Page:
Tours that set apart golfers
The PGA and LPGA tours are set apart by the sex of the golfer, obviously. Men play against men, while women play against other women. What if this was not the case? What if the women were to compete against the men on an even playing field, swing versus swing, in this case?
We think that if this were to happen, some of the top female golfers in the world could challenge the men.
Here are 10 female golfers that we would not bet against giving the men a run for their money.
Maria Verchenova, 32, Russia
Golf is a funny old game. As of 2018, Verchenova has no real pedigree in the Majors to speak of, with her best ever finish being tied for 28th at the Women’s British Open back in 2015. What Verchenova does have under her belt is one breathtaking round at the 2016 Olympic Games in Rio.
Her final round 9-under par 62 in Rio only saw her finish 18th, but the round (that featured a hole in one) is a course record. That round shows that for one day, at least, she was the best in the world.
Yani Tseng, 29, Taiwan
There was a time when Tseng was the most dominant player in the women’s game. From 2007-2012 she won everything there was to win in women’s golf, before suddenly seeming to lose her golfing ability out of the blue.
There were no reported injuries or other issues, just a precipitous decline in form. What Tseng does have is the longest drive on the women’s tour in 2018. Maybe a complete change of focus to prove herself against men would revitalize her career.
Brooke Henderson, 21, Canada
The youngest player on this list, 5-foot-4 inch Henderson can bomb a ball down the fairway an extraordinary distance given her frame. Turning professional in 2014, Henderson won the 2016 Women’s PGA Championship and has already finished in the top 11 in all five majors.
Henderson will only improve with experience, a thought that should put all LPGA players on notice.
Michelle Wie, 29, USA
The 29-year-old Wie should still have plenty of career left to fulfill her phenom-level promise that saw her competing against men in 13 tournaments between 2003 and 2008, back when she was still a teenager. The only issue is that it seems like Wie hasn’t been healthy for a full season at any point during the last decade.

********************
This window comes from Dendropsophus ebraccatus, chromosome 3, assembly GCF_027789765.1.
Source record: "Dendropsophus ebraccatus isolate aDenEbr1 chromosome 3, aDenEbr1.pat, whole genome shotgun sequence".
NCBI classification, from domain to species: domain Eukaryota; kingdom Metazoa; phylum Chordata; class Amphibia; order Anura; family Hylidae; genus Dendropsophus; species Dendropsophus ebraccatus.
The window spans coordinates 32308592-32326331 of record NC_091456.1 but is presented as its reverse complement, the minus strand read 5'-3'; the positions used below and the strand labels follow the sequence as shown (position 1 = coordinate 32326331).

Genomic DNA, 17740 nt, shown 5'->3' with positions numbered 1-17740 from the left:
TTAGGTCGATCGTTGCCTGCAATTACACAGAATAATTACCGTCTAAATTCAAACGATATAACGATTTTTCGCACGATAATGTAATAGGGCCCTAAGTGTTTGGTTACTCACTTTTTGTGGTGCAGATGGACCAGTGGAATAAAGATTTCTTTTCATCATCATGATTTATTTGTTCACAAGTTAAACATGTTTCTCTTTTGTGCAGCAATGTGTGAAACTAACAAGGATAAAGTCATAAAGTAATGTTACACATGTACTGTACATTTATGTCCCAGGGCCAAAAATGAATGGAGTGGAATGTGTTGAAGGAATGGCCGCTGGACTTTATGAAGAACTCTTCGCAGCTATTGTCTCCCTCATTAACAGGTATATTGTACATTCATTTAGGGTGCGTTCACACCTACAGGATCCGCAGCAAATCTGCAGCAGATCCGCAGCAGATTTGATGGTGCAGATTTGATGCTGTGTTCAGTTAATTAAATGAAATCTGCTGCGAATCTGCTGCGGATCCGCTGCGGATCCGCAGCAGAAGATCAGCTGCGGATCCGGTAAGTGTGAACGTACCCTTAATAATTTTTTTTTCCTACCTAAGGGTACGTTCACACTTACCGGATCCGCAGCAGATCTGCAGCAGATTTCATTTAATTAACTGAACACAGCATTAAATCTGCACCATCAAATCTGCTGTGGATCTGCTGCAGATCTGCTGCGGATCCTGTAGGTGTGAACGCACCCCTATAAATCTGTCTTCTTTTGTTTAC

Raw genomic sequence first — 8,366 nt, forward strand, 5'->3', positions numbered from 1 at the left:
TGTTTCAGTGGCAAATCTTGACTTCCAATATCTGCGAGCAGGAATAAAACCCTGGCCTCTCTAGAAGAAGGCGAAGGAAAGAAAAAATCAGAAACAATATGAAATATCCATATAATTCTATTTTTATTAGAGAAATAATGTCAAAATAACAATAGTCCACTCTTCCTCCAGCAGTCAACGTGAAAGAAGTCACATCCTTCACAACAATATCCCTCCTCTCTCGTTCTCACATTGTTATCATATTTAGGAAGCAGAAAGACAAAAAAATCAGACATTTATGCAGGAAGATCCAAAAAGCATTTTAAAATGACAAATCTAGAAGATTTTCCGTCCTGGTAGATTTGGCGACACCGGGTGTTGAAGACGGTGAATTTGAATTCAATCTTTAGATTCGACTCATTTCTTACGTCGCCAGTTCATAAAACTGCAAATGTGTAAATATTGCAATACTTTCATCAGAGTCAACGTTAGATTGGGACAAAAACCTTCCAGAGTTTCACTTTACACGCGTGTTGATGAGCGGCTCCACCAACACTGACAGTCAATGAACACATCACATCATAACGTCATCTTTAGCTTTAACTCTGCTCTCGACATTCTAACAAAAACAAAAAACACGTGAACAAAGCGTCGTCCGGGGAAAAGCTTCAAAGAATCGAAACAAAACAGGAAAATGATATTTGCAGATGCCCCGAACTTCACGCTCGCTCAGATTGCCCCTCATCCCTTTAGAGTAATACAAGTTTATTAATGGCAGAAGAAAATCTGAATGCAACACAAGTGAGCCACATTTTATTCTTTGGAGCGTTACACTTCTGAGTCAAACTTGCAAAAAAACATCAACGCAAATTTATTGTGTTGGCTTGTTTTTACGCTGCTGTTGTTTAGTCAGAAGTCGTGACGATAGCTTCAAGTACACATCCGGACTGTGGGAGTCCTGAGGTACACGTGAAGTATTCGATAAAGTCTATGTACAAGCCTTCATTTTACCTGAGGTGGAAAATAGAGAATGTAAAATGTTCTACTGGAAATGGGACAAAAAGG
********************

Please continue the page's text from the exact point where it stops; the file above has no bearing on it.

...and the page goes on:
While the talent is certainly still there, the former U.S. Women’s Open champion has to overcome the repeated arm, knee, back, hip and ankle issues if she wants to get back to her very best.
Georgia Hall, 22, England
Hall is still seeking the consistency characteristic of so many players on this list. When she is on her game though, as she was in winning the 2018 Women’s British Open, there are few that can match her level of skill.
Her rise to the top has been rapid, with Hall quickly becoming one of the most recognizable faces in female sport in the UK.
Minjee Lee, 22, Australia
Lee turned professional in 2014, and has been the model for a consistent golf game on the tour ever since. As her maturity has increased, so has her level of play, with Lee understanding more about how many tournaments and events her body can manage to play in while maintaining a consistent level of performance.
It is that kind of dedication to the smaller aspects of her game that would allow Lee to contend with men, if given the chance.
Lexi Thompson, 23, USA
Thompson has already established a number of firsts during her career. She qualified for the U.S. Women’s Open at the age of 12, turned professional at 15, then became the youngest player to ever win an LPGA Tour event at the age of 16 years, seven months, and eight days. She’s also posed topless on the cover of Golf Digest to the dismay of many in the sport.
Thompson’s best attribute is her power game, something that will keep her in and around the prize money for the foreseeable future.
Brittany Lincicome, 32, USA
We know that Lincicome can compete with the men of the PGA Tour because we have seen it happen. Lincicome played in the 2018 Barbasol Championship – a PGA Tour event – and attempted to become the first woman to make the cut in a men’s field since 1945.
The first woman in a decade to take on the men, Lincicome shot a 1-under par 71 in the second round, but was unable to overcome her 6-over 78 opening round score to advance.
Sung Hyun Park, 25, South Korea
Park fits the bill as a relatively young player with majors to her name. The 2017 U.S. Women’s Open and 2018 Women’s PGA Championship winner turned professional in 2012, and has been a revelation since joining the LPGA Tour in 2017.
Park is one of the leading sports personalities in South Korea, yet she manages to maintain complete focus and has the toughness that would be needed to compete alongside men.
Ariya Jutanugarn, 22, Thailand
The 22-year-old Jutanugarn might seem a little young for this list, but the first ever Thai-born player (male or female) to win a major championship has been consistently one of the best women’s golfers in the world over the past three years.
The 2016 Women’s British Open and 2018 U.S. Women’s Open champion is not yet at the age where she is supposed to be peaking as a golfer. If she continues to improve, then maybe she will be the ceiling breaker against the men.